In a change from decades of auto industry practice, Ford Motor Company (F -0.52%) has been moving to take control of important parts of its supply chain. In this Motley Fool Live video, recorded on Dec. 9, Industry Focus host Nick Sciple and Motley Fool senior auto specialist John Rosevear look at Ford's recent deal with chipmaker GlobalFoundries (GFS 2.17%) and how that fits into Ford CEO Jim Farley's plan to revamp how the company manufactures its vehicles.
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Nick Sciple: Ford made a very significant deal earlier, about a month ago, with GlobalFoundries trying to shore up its chip supply. How does this still fit into the goings-on of the auto industry today?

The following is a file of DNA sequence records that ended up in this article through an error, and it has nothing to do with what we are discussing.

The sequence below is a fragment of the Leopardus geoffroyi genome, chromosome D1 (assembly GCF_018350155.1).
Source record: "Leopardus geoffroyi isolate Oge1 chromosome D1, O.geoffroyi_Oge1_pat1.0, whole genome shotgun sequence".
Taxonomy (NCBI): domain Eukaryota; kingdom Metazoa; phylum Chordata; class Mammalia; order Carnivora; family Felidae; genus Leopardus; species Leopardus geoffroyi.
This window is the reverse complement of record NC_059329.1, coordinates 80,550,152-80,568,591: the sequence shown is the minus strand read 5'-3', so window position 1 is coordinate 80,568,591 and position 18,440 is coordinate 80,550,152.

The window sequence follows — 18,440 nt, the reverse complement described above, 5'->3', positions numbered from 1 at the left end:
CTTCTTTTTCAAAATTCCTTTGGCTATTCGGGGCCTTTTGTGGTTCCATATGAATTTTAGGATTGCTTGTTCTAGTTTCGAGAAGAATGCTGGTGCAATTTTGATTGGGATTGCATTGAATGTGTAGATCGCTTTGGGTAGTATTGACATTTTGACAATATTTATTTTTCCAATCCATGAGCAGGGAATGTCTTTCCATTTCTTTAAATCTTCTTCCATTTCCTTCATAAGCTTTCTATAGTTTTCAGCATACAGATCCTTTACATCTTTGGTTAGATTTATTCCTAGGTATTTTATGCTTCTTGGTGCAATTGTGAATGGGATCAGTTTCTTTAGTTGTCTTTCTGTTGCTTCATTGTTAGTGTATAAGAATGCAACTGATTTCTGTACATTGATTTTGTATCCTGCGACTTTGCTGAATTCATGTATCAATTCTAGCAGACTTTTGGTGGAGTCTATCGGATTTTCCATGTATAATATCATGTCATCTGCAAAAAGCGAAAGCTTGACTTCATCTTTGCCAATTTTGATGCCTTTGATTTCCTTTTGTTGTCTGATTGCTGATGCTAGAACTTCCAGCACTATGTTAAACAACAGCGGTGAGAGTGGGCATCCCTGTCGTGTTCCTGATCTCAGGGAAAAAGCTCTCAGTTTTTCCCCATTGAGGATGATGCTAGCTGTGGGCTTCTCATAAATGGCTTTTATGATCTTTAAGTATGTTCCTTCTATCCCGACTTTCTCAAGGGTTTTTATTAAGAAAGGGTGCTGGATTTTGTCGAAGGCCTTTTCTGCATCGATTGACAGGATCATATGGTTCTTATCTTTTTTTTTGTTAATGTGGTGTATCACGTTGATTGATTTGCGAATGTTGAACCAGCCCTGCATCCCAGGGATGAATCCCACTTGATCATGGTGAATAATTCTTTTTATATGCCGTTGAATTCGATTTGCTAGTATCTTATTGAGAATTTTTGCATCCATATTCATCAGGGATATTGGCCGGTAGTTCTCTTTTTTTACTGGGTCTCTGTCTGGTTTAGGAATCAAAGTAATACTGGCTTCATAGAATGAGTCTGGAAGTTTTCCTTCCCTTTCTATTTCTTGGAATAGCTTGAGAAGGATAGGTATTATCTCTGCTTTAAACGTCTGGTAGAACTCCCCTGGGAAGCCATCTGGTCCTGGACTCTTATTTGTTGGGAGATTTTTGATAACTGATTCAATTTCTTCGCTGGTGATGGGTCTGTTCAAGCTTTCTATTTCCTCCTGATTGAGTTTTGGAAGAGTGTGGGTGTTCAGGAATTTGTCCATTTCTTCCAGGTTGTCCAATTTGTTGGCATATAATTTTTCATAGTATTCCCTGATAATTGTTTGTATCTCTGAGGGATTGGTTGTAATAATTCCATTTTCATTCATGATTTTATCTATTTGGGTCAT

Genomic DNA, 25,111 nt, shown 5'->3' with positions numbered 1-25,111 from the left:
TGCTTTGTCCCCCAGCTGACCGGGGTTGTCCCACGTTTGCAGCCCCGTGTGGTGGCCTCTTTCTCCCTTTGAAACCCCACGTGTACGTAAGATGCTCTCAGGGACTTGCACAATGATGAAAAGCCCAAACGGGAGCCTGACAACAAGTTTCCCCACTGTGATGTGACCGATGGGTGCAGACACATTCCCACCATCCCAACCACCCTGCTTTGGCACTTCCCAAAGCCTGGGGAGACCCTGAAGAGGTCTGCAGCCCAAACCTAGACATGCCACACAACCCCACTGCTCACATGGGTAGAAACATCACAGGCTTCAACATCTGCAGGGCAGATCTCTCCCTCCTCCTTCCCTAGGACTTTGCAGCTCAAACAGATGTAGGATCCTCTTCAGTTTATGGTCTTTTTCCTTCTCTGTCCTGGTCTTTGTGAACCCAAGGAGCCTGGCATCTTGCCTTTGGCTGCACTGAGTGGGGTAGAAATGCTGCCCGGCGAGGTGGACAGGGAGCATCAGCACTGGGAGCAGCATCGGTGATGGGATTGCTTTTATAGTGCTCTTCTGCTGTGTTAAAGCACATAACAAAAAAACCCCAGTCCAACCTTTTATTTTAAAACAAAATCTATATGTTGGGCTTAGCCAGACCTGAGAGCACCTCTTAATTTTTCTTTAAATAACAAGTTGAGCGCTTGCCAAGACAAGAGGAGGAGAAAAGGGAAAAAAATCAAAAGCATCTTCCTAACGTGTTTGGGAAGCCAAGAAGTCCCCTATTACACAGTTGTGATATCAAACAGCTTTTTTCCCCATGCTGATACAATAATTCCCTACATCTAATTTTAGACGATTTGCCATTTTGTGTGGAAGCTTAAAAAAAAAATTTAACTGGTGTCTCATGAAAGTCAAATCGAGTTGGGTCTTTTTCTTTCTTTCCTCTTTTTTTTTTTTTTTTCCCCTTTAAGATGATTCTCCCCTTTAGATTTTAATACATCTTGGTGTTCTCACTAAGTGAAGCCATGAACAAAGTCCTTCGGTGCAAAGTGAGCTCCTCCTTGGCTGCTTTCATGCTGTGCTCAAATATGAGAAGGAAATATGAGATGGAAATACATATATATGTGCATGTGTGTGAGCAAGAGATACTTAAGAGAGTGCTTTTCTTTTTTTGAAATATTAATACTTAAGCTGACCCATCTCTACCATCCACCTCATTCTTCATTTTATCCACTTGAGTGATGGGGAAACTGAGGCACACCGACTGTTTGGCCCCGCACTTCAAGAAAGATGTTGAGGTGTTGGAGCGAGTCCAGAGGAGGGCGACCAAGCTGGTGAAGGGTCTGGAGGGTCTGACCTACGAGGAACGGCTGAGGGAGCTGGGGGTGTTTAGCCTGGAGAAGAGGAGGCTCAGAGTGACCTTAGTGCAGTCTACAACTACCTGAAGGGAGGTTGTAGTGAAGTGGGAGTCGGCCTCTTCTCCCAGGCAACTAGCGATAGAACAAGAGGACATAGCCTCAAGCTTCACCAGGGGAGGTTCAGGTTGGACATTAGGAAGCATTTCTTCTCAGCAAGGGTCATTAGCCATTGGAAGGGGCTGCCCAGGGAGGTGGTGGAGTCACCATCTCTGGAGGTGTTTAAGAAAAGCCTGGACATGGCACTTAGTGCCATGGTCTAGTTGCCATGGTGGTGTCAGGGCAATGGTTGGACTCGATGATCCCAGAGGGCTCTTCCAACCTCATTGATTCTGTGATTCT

John Rosevear: Well, it's interesting. In the early days of the auto business, Ford was a pioneer of vertical integration. They had this giant factory in Dearborn, Michigan, where the iron ore arrived on barges, and out the other end came finished cars. They bought rubber, they bought steel, they bought wood at the time when they were making Model Ts and so forth, all that stuff. Since then, the auto industry as a whole has gotten away from that. They depend on suppliers. They work with third parties to create parts, and so forth. What we're seeing now, and this is something that Ford CEO, Jim Farley, has been talking about is going back so that they are taking control of the critical parts of their supply chain. As we've seen over the last couple of years, chips are a critical part of the supply chain. A lot of them come from or have come from China. With geopolitical uncertainties there, also Taiwan. Taiwan is a significant supplier of chips. Likewise, geopolitical uncertainties, and so forth. I think this goes toward automakers wanting factories close to where they build cars generally so that they can drive over or fly over and keep an eye on it without needing a passport. GlobalFoundries is a significant company, an established chipmaker, and this is Ford taking control of another part of its supply chain as we've seen with batteries and other things.